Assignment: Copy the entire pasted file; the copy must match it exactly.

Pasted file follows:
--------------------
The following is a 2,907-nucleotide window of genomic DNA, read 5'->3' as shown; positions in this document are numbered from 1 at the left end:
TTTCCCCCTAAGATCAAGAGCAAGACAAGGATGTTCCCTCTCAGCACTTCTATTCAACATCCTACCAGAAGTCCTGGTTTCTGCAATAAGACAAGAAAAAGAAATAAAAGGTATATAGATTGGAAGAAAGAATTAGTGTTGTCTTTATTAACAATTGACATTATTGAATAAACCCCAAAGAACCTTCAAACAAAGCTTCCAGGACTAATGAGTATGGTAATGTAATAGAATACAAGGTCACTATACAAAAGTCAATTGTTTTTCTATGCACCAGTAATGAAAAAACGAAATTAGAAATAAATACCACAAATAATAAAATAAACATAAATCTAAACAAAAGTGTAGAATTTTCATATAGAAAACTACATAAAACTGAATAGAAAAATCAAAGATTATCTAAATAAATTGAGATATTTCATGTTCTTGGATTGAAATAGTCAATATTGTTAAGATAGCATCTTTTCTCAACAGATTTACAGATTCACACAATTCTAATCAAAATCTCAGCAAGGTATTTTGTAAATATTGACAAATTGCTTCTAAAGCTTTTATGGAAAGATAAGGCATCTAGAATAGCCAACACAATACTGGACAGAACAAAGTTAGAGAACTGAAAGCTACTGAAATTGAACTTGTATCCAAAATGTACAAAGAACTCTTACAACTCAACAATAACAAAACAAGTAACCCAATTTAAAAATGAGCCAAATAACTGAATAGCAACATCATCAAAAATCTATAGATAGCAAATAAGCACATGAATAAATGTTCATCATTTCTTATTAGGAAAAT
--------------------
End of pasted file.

The following is a 2,907-nucleotide window of genomic DNA, read 5'->3' as shown; positions in this document are numbered from 1 at the left end:
TTTCCCCCTAAGATCAAGAGCAAGACAAGGATGTTCCCTCTCAGCACTTCTATTCAACATCCTACCAGAAGTCCTGGTTTCTGCAATAAGACAAGAAAAAGAAATAAAAGGTATATAGATTGGAAGAAAGAATTAGTGTTGTCTTTATTAACAATTGACATTATTGAATAAACCCCAAAGAACCTTCAAACAAAGCTTCCAGGACTAATGAGTATGGTAATGTAATAGAATACAAGGTCACTATACAAAAGTCAATTGTTTTTCTATGCACCAGTAATGAAAAAACGAAATTAGAAATAAATACCACAAATAATAAAATAAACATAAATCTAAACAAAAGTGTAGAATTTTCATATAGAAAACTACATAAAACTGAATAGAAAAATCAAAGATTATCTAAATAAATTGAGATATTTCATGTTCTTGGATTGAAATAGTCAATATTGTTAAGATAGCATCTTTTCTCAACAGATTTACAGATTCACACAATTCTAATCAAAATCTCAGCAAGGTATTTTGTAAATATTGACAAATTGCTTCTAAAGCTTTTATGGAAAGATAAGGCATCTAGAATAGCCAACACAATACTGGACAGAACAAAGTTAGAGAACTGAAAGCTACTGAAATTGAACTTGTATCCAAAATGTACAAAGAACTCTTACAACTCAACAATAACAAAACAAGTAACCCAATTTAAAAATGAGCCAAATAACTGAATAGCAACATCATCAAAAATCTATAGATAGCAAATAAGCACATGAATAAATGTTCATCATTTCTTATTAGGAAAAT